Sam Cooke – Cupid – The Very Best Of 1961-62 | Album Review

Sam CookeCupid – The Very Best Of 1961-62

Jasmine Records – 2018

30 tracks; 78 minutes

Jasmine is a UK-based label specializing in re-releases and this album is a follow-up to the 2011 double album Wonderful World, covering the years 1957-60. The 30 tracks are in chronological order and Roger Dopson’s excellent sleeve notes take us through this intensely creative period, including the battles that Sam had with his record label in order to obtain the creative freedom he wanted. When he achieved what he wanted – to record with his own musicians in California – the resulting single and album Twistin’ The Night Away was his strongest to date and ended all further ideas about recording Sam in NYC with session men.

In terms of the ‘big hits’, this album contains “Cupid”, “Twistin’ The Night Away”, “Bring It On Home To Me” and “Send Me Some Lovin’”, each one a classic side. Can there be many more instantly recognisable songs than “Twistin’ The Night Away” with its distinctive drum opening and rocking sax break? However, for those who probably have a Sam Cooke‘Best Of’ somewhere in their collection there are some interesting tracks here that might attract them to purchase this disc: “Movin’ And A-Groovin’” was an album track on Twistin’ The Night Away and readers may know it from a splendid cover by Eugene Hideaway Bridges on his Man Without A Home CD but the original is terrific too; “Havin’ A Party” was the B-side of “Bring It On Home To Me” and has been a staple of Southside Johnny & The Asbury Jukes’ show for years, often played as the final encore; “Soothe Me” (later reprised by Sam & Dave) was another track on Twistin’, here a duet with Lou Rawls.

Sam recorded My Kind Of Blues in 1961 and, despite the title, it was one of several attempts to break him into the mainstream, with covers of Berlin, Ellington, Gershwin and Rodgers & Hart. This compilation does include solid versions of “Nobody Knows You When You’re Down And Out” and “Baby, Won’t You Please Come Home” and the opening track here, “That’s It – I Quit – I’m Moving On” can certainly class as blues, as does Sam’s version of Charles Brown and Johnny Moore’s “Driftin’ Blues” which closes the CD. Some of the material which was recorded in NYC fares less well than the sides ‘at home’ in CA with his own musicians but there are still some interesting moments. Check out the bass backing vocal coming out of the LH speakers on “(Don’t Fight It) Feel It” or the Twist cash-in track “Twistin’ In The Kitchen With Dinah”, another cut from the impressive Twistin’ The Night Away album. “Talkin’ Trash” is a good cut but the tune used would go on to work even better a year later as the basis of “Another Saturday Night”.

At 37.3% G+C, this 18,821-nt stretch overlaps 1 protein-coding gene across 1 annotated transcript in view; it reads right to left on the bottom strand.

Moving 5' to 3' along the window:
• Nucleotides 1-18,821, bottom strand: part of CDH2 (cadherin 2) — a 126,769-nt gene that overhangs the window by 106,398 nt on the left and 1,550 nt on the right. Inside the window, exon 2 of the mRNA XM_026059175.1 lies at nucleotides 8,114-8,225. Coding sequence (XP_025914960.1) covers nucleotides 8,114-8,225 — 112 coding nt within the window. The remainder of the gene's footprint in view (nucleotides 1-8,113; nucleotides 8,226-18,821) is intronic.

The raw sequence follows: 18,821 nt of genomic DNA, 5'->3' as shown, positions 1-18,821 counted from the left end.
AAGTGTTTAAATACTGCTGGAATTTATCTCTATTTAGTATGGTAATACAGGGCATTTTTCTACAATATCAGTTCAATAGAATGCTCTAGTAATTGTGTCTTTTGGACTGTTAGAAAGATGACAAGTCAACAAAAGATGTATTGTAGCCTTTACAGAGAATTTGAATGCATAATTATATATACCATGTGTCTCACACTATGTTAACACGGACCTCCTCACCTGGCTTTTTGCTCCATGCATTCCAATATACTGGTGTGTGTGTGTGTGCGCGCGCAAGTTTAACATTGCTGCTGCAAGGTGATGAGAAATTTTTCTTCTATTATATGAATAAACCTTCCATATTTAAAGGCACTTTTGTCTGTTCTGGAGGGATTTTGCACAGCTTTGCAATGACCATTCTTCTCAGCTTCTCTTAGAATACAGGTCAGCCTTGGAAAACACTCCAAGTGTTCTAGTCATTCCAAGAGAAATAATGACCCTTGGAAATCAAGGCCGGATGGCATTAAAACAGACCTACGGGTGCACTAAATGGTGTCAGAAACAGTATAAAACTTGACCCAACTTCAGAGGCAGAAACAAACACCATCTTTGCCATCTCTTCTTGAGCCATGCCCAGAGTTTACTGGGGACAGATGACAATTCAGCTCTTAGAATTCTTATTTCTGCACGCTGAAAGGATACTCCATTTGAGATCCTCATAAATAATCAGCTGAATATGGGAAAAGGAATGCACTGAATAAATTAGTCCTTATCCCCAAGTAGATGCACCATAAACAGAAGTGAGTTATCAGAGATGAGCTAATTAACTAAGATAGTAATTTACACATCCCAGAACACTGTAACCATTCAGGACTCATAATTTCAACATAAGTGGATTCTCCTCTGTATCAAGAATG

Of course, the roots of soul lie in the blues and most blues fans love some old soul records, so there is lots to appreciate here. Sam Cooke will always be known as ‘the man who invented soul’ and these sides certainly give credence to the tag. Anyone who does not already own this material should immediately acquire this CD, its predecessor and the probable third volume when it inevitably appears. Essential listening.

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